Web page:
Any one at any age can have LASIK done, as long as they have been screened as suitable candidates for the procedure by a qualified eye surgeon. For those who find eye surgery frightening, research shows that the risk of contracting eye infections as a result of long-term contact lens use is higher than the risk of complications after corrective eye surgery. LASIK surgery is completed in minutes with no pain or discomfort. To top it all off, recovery time is short and the results are immediate. You wake up to superior vision as soon as the next day.

Cons:

The cost of LASIK may be the biggest factor that prevents most people from having their eyes go under the knife. Undeniably, spending thousands of dollars on any one thing is a huge commitment. However, you may want to examine and compare the cost of corrective lenses, as these ongoing eye carerelated expenses quickly add up over time.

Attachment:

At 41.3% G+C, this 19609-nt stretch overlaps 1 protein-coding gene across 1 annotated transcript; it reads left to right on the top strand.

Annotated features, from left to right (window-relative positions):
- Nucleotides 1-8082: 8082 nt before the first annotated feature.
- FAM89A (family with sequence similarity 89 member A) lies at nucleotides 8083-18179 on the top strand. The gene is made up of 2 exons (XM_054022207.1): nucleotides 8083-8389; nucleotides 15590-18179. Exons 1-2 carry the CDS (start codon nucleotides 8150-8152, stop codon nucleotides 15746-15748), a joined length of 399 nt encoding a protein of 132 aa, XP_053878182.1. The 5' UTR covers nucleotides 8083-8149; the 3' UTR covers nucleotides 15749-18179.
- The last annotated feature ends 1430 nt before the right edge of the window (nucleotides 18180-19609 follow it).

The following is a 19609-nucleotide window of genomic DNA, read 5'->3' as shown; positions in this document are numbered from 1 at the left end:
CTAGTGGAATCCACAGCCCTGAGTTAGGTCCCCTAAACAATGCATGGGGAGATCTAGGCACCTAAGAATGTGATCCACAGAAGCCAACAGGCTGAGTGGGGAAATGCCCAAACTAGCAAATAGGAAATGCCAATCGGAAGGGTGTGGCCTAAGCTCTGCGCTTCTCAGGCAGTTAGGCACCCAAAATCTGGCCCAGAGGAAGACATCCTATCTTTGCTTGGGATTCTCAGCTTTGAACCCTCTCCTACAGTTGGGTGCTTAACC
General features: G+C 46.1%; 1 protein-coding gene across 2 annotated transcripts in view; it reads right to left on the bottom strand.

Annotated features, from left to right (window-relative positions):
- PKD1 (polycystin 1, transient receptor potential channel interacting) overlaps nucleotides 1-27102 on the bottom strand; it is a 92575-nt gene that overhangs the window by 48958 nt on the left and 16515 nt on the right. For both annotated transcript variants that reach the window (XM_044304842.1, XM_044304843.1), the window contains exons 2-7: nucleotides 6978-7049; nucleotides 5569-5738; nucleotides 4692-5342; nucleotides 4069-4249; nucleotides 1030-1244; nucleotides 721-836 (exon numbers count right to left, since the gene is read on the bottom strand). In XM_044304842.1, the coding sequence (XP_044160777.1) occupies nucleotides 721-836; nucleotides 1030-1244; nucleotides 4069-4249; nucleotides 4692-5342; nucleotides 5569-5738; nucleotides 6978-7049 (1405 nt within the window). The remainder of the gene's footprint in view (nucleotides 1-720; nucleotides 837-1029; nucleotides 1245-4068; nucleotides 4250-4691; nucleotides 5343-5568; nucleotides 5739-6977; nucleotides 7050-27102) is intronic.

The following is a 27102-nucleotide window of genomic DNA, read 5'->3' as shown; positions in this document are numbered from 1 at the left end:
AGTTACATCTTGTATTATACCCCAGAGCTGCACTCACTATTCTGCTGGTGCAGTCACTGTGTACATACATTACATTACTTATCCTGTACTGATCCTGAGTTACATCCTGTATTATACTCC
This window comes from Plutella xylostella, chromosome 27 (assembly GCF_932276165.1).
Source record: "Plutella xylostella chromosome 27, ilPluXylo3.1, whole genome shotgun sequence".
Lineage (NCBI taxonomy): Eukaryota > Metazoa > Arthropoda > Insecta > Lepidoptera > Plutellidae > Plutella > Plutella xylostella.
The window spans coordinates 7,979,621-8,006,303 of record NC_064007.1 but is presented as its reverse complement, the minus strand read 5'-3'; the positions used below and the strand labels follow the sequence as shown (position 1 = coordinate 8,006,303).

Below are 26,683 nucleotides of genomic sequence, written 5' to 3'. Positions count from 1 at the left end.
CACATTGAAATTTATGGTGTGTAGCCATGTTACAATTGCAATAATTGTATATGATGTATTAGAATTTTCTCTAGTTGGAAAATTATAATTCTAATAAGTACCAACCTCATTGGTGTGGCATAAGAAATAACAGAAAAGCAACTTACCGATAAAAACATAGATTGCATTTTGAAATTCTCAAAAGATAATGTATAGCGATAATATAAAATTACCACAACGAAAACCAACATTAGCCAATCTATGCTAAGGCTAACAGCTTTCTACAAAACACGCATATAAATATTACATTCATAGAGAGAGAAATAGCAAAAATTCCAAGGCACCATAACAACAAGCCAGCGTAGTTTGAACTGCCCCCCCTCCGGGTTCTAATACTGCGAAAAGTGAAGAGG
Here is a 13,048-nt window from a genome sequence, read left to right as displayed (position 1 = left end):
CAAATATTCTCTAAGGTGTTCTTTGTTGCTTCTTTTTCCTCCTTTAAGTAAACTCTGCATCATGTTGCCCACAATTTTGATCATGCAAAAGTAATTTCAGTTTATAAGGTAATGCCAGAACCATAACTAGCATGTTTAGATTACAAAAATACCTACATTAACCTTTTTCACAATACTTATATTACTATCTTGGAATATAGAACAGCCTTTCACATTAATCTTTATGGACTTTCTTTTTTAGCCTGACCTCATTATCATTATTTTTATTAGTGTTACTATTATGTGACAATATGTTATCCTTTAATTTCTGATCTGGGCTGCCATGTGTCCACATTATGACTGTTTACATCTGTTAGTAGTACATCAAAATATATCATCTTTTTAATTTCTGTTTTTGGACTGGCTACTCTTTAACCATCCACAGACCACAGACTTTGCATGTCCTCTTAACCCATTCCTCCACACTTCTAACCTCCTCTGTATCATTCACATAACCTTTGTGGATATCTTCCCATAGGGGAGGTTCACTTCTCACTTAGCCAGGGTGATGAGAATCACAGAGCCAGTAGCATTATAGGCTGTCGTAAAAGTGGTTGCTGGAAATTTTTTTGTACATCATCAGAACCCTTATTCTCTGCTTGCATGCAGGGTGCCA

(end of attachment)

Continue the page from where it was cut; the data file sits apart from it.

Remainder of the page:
Additionally, LASIK instantly corrects vision, but it is possible that LASIK won’t free you of glasses or contacts forever. By the time you reach the age of 50, you may need reading glasses due to the use of bifocals or the effects of presbyopia. The results from LASIK are also permanent; those who prefer a more temporary and controlled vision correction solution should stick to contacts or glasses.

At the end of the day, you should select the vision correction method that is best aligned with your needs and lifestyle. Everyone’s necessities are different, so determining what your vision-related needs are is a good first step. If you are wondering which solution is best for you, consult your doctor or eye care professional for more information. Luckily, we live in a time where a wealth of options exists— when it comes to eyesight correction, there is certainly an option that best suits you.

 

Daphne Lefran has been writing about health-related topics for many years, and currently writes on behalf of the laser eye surgeons at Eyecare 20/20 in New Jersey. In her spare time, she enjoys capturing moments through a camera lens; traveling to new and far away places and cheering on the Florida State Seminoles. Follow her on Twitter @daphnelefran or find her on LinkedIn.